CMC embedded skin was cut into 16 μm sections at −25 °C using a CM3050-S cryostat (Leica Microsystèmes SA, Nanterre, France) and immediately deposited on a silicon wafer (2-in.-diameter polished silicon wafers, ACM, Villiers-Saint-Frédéric, France). The cutting direction was parallel to the epidermis, which was selected to avoid sample contamination with stratum corneum lipids. The samples were dried under vacuum at a pressure of a few hectopascals for 15 min before the TOF-SIMS analysis. A subsequent skin section of each sample was cut and deposited on a glass slide to measure the thickness of epidermis. A standard histological hematoxylin and eosin (HE) staining method was performed. Optical images of samples for TOF-SIMS analysis and images of HE stained sections were recorded with Olympus BX51 microscope (Olympus, Rungis, France) equipped with lenses ×1.25 to ×50, SC30 color camera, monitored by Olympus Stream Motion 1.9 software and a motorized scanning stage (Marzhauser Wetzlar GmbH, Wetzlar, Germany). Olympus Stream Motion software was used to measure the thickness of epidermis in images of H&E stained samples. 5 points of each sample were measured and results were expressed as average epidermis thickness ± standard deviation.
The experiments were performed using a commercial TOF-SIMS IV time-of-flight mass spectrometer (ION-TOF GmbH, Münster, Germany). The spectrometer was equipped with a liquid metal ion gun (LMIG) filled with bismuth. Bi3+ cluster ions were used for all experiments. Using this method, primary ions extracted from the source reached the sample surface with a kinetic energy of 25 keV and at an angle of incidence of 45°. Secondary ions were accelerated to an energy of 2 keV, flew through a field-free region, and were reflected with a single stage reflector (effective flight path ~2 m). Then, they were post-accelerated to 10 keV just before hitting the entrance surface of the hybrid detector, which is made of one single micro-channel plate, followed by a scintillator and a photomultiplier. A low-energy electron flood gun was activated between the two primary ions pulses in order to neutralize the sample surface with the minimum damage.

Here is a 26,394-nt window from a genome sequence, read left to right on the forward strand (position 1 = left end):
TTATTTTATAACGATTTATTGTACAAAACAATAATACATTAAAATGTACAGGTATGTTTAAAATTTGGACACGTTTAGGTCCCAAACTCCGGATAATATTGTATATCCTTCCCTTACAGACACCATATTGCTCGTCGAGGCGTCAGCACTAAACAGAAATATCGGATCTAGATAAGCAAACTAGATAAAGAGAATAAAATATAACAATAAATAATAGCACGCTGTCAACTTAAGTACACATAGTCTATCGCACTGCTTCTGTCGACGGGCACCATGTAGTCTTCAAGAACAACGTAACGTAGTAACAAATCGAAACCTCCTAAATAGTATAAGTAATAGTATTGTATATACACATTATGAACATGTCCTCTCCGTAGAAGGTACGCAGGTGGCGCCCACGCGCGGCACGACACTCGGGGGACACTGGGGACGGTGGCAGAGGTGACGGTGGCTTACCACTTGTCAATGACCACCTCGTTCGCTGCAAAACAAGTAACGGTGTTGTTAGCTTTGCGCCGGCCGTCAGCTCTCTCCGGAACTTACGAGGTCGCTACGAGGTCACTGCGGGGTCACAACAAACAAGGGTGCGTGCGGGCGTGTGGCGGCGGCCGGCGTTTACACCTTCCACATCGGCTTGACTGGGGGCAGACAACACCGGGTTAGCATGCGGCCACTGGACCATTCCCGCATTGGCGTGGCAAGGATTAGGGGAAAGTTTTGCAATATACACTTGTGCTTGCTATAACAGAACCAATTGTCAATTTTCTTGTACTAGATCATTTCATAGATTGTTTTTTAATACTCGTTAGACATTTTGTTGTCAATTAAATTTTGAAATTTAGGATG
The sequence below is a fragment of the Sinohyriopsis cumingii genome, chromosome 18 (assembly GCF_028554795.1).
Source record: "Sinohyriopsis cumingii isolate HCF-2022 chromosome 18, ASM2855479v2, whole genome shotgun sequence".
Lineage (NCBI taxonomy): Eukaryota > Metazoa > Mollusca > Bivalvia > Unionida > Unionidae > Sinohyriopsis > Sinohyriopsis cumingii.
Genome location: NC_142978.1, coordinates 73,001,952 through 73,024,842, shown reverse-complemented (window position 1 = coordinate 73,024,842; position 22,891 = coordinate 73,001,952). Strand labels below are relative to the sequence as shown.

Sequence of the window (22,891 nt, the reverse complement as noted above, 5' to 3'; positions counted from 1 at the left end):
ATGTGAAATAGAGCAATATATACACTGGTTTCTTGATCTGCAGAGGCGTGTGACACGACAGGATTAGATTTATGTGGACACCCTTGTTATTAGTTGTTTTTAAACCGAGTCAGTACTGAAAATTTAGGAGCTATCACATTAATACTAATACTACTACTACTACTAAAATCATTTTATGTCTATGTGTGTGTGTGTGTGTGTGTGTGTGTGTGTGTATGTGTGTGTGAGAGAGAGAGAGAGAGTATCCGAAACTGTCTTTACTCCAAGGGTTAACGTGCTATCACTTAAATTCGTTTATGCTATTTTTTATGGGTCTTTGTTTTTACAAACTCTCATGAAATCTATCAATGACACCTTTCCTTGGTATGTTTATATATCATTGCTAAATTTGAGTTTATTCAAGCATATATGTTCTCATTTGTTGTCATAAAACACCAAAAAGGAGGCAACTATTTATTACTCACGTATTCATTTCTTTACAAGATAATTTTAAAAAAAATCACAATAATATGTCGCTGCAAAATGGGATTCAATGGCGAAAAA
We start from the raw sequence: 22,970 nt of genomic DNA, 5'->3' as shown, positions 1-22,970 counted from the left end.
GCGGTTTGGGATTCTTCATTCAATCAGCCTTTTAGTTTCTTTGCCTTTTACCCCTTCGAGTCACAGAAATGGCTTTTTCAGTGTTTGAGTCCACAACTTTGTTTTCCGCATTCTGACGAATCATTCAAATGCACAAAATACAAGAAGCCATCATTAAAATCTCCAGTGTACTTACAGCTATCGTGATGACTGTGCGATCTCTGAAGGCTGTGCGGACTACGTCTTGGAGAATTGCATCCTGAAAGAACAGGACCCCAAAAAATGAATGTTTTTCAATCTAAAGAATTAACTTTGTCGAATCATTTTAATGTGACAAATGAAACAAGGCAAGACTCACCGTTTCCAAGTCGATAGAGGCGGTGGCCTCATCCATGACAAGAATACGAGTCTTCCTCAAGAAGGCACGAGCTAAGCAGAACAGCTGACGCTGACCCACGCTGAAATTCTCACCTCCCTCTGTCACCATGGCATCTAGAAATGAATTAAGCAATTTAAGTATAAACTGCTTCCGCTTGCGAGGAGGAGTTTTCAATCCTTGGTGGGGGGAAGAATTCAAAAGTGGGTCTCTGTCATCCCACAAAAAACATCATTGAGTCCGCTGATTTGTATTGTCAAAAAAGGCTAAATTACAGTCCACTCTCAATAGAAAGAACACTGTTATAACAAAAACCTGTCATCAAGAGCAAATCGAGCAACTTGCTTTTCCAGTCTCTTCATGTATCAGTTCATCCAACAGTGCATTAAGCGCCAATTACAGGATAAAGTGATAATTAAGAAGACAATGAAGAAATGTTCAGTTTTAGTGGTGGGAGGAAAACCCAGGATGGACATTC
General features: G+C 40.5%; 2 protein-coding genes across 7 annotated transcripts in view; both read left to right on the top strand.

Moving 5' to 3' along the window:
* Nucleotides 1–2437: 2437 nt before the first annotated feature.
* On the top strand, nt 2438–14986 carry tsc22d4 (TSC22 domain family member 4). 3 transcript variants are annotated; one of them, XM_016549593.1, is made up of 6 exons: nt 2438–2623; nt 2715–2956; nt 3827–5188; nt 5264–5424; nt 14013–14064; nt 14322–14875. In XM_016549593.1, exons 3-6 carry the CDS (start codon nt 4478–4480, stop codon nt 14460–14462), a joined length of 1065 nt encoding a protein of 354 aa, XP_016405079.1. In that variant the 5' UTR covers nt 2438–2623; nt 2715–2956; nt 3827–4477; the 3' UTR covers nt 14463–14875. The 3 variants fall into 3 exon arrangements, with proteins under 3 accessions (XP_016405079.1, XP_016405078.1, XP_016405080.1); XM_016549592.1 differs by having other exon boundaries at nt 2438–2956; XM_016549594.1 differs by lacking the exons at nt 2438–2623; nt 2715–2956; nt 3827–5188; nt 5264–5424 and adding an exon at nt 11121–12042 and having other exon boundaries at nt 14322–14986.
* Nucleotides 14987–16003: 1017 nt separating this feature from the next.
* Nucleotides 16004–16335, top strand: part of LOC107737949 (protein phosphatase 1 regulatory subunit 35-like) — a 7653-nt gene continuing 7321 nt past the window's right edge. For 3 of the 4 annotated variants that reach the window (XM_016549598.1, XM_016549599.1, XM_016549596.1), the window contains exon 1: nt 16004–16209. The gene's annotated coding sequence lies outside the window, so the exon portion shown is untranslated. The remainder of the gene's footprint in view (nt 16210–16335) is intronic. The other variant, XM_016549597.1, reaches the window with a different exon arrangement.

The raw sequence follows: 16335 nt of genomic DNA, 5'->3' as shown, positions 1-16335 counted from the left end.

The so-called “high-current bunched mode” has been used for the primary ion column operation during the experiments, providing both a beam focus of 2 μm and a pulse duration of less than 1 ns. Such experimental conditions enabled a high mass resolution, M/ΔM = 5000 (full width at half maximum, FWHM), at m/z 500. The Bi3+ primary ion current, measured at 10 kHz with a Faraday cup on the grounded sample holder, is ~0.65 pA in the high-current bunched mode. For images of human skin sections, a large-area analysis (1.5 mm × 0.5 mm) was performed using these same LMIG conditions, and the stage scan. The number of pixels was 750 × 250, with each pixel having a size of 2 × 2 μm2. Mass calibrations were conducted internally, and the signals used for initial calibration were H, C, CH, CH2, C2, C3 and C4H. The intensities of linoleic, palmitoleic, palmitic, oleic and stearic acids as well as cholesteryl sulfate were measured using the conditions described above in negative ionization mode and expressed as ion intensity images. TOF-SIMS analysis was repeated in triplicate for each natural oil exposed tissue to confirm analytical repeatability and biological reproducibility.
The data was acquired and processed using SurfaceLab Version 6.2 (ION-TOF GmbH, Münster, Germany) software. Further analysis and manipulation of acquired data was carried out using Origin Version 9.0 (OriginLab, Northampton, MA, USA, 2012) software.

4.6. Statistical Analysis of Data

The non-parametric Mann-Whitney test was applied to determine the significance of FA content differences determined in the skin by TOF-SIMS analysis. One-way ANOVA (LSD honestly significant difference criterion) test was used to compare DHQ flux values into the skin from control formulations and formulations containing natural oils. The level of significance was determined as p < 0.05. Statistical analysis of experimental data was performed using IBM® SPSS® Statisticsfor Windows, Version 21.0 (Armonk, New York, USA: IBM Corp. 2012).

5. Conclusions